• In The Golden Age of Comic Books, Batman once fought a Chinese villain named Sin Fang, who actually turned out to be a white man named Sheldon Lenox in disguise. As Cracked pointed out, there was really no reason for Lenox to pretend to be Asian other than to provide a surprise twist for the readers, making the whole story kind of crazy.
  • This was actually the main gimmick of a Golden Age hero called the Scarlet Seal (after his Calling Card). He was really a white police detective, but would put on yellow makeup and dress up like Fu Manchu, then sally forth into the night to battle organized crime. This act not only concealed his identity, he fooled everyone he met into thinking he really was Chinese, including actual Tong members he interacted with in some of his adventures. The latter of whom even eagerly invited him to join their organization, since he was obviously such a worthy brother.


  • You Only Live Twice has an in-universe example, with James Bond under cover disguised as a Japanese man, accomplished by dyeing his skin and hair and altering his body language.
  • In Vidocq, exotic dancer Préah (Spanish actress Inés Sastre) puts fake epicanthic folds over her eyes to look East Asian.
  • Sherlock Holmes: A Game of Shadows has Robert Downey Jr. as Sherlock Holmes disguising himself as a 19th century Chinese man complete with queue and giant opium pipe.
  • In The Three Stooges short "No Dough Boys", a wartime short, the stooges are dressed as Japanese soldiers for a photo shoot, and later stumble upon a hideout with Nazi spies and have to take on the identity of the Japanese spies the Nazis were expecting to meet with. Hilarity Ensues.
  • In Magic in the Moonlight, stage magician Stanley Crawford (Colin Firth) performs in yellowface as Wei Ling Soo (Crawford's character is loosely based on William Ellsworth Robinson/Chung Ling Soo.
  • The Bruce Lee biopic Dragon: The Bruce Lee Story features Bruce and his girlfriend Linda going to see Breakfast at Tiffany's in a theater but leaving early when Linda realizes that Bruce is insulted by the Yunioshi character.
  • Done on purpose in Werewolf Women of the SS, one of the trailers attached to Grindhouse, which casts Nicolas Cage as Fu Manchu.


  • In Robert A. Heinlein's novel Sixth Column, a white man gets plastic surgery to infiltrate the "PanAsian" occupiers. The novel is actually a version of John W. Campbell's All with the racism toned down. Heinlein considered Sixth Column an Old Shame that he wrote to garner the favor of the racist but influential Campbell.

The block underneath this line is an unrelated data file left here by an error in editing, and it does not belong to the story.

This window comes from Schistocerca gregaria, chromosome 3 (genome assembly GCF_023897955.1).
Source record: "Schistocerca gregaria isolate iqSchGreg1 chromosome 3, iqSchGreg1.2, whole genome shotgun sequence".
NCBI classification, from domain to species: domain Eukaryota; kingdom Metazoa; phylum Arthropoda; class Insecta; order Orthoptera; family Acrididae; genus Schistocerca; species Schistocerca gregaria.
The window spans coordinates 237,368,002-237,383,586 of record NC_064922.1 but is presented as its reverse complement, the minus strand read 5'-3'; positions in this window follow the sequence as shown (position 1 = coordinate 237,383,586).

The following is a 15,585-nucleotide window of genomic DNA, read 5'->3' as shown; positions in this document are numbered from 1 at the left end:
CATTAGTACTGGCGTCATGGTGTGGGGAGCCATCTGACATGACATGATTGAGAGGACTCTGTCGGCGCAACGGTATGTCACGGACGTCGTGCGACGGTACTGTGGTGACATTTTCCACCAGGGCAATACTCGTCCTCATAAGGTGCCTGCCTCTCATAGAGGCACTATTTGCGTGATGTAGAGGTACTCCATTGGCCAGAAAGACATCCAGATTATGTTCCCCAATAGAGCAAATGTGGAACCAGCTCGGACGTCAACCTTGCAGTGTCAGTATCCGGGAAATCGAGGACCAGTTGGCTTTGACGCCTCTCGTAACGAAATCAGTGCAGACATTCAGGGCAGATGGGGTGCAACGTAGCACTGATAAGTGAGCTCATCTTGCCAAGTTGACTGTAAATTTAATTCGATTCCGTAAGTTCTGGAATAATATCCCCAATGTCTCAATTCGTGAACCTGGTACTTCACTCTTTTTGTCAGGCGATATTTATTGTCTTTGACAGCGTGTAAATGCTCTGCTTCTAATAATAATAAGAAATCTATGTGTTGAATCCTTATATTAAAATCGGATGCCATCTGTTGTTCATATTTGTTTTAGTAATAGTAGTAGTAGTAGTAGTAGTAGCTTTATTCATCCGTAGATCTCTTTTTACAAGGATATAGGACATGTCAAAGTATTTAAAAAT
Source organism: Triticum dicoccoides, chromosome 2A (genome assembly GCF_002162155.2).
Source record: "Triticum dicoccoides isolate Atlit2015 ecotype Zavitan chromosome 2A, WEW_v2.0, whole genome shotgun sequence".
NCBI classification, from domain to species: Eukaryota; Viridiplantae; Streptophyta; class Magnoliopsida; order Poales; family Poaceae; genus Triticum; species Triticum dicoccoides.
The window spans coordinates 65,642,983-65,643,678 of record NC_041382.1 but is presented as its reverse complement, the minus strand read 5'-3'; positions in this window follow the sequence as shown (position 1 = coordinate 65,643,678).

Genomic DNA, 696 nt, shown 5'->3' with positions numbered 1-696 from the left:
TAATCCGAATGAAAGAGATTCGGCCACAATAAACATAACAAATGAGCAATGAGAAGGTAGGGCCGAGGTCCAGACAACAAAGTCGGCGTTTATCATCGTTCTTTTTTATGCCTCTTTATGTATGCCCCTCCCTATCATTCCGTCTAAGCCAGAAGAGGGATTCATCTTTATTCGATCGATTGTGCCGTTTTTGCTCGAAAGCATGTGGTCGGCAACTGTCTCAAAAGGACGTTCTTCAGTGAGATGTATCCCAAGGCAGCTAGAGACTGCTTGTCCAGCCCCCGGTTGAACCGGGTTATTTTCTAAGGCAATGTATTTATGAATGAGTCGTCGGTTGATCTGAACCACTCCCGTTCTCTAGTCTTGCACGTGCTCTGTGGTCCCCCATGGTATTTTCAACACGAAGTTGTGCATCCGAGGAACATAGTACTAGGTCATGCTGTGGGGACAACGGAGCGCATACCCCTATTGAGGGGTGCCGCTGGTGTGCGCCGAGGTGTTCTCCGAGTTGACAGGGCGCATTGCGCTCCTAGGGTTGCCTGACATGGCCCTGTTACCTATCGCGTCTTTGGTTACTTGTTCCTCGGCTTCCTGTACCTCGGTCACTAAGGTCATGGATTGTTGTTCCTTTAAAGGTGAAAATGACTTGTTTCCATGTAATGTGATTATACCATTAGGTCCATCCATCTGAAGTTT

• In Barry Eisler's John Rain series, the title character is a half-white, half-Japanese American who uses plastic surgery and hair dye to look fully Asian.
  • In the Romance Novel Desire's Blossom, redheaded Caucasian heroine Letitia is captured by the Chinese as a little girl and made up to look Chinese by them. In the snarky words of reviewer Candy (who herself is Chinese):
    Chinese Big-Wig Dude, instead of turning her over to the authorities, is all "Hey! I have a GREAT idea! Let's totally adopt [Letitia], only not really, and not only that, let's totally treat her like shit AND make her appear Chinese." Which involves renaming her to Lee-Lee, dyeing her hair black, powdering her face (because Chinese people are PALER than you round-eyed types, yeah?) and - I shit you not - binding her breasts once she hits puberty so she looks more flat-chested. Because her bodacious bazooms are not nearly Chinese enough.
  • The first novel in the The Shadow pulps, The Living Shadow, has the main bad guy, a white racketeer, dress in yellowface to fence stolen diamonds.
  • Death from a Top Hat: One of the suspects is a stage magician named Donald MacNeil, who performs in yellowface as Ching Wong Fu. He's called Ching throughout the novel; he uses his stage name in ordinary life for publicity reasons, even when he's not wearing the makeup.
  • Played with in the novel Yellowface by Rebecca F. Kuang. June Hayward, who is white, steals an unpublished first draft from her frenemy Athena Liu after Athena's death in a freak accident, and passes it off as her own. To quash possible concerns about the book's authenticity, she publishes it as "Juniper Song", with an author photo that makes her appear ethnically ambiguous. While Song is her actual middle name (ostensibly she's using it as her penname to honor her mother) and she never outright claims to be Asian, June and her publishers are still very obviously attempting to mislead the casual reader into making some...incorrect assumptions...about her ethnicity. Which quickly turns out to be a really bad idea.

Live-Action Television

  • In one MADtv (1995) sketch, an Asian guy takes his white girlfriend home to meet his parents. His parents are white (he's adopted) but pretend to be Asian to help him fit in with the family. They then get angry at him for dating a white girl.
  • One episode of The Lucy Show had Lucy in a black wig and "slant eye" glasses, babbling in mock Japanese as she creates her usual mayhem trying to distract her boss Mr. Mooney from something. Only Lucille Ball could get away with such a hopelessly racist if over the top performance.
  • In It's Always Sunny in Philadelphia, Dee performs a comedy character named "Taiwan Tammy" who is an Asian woman while wearing eye makeup, a black wig and cartoonish buck teeth. The performance involves heavy use of Asian Speekee Engrish. Charlie calls it "incredibly racist."
  • In The Office (US) one of Michael Scott's characters is him in yellow face acting like a stereotypical Asian. He calls him "Ping" and most of his employees are offended by the character.
  • Community had an episode where Pierce managed to simultaneously do this AND Black Face AND Brown Face with handpuppets, one being apparently a black Mexican and the other his Asian wife. The Dean referred to it as "harmless racial humor" as he pushed Pierce quickly offstage.
  • Danger 5, an Affectionate Parody of secret agent TV shows. In "Kill-Men of the Rising Sun", all the Asian roles speaking roles are played by Australian actors in yellowface and speaking dubbed Japanese. This then becomes Leaning on the Fourth Wall as the Evil Plan involves Allied soldiers being brainwashed into becoming Japanese Super Soldiers, complete with yellowface and similarly dubbed voices.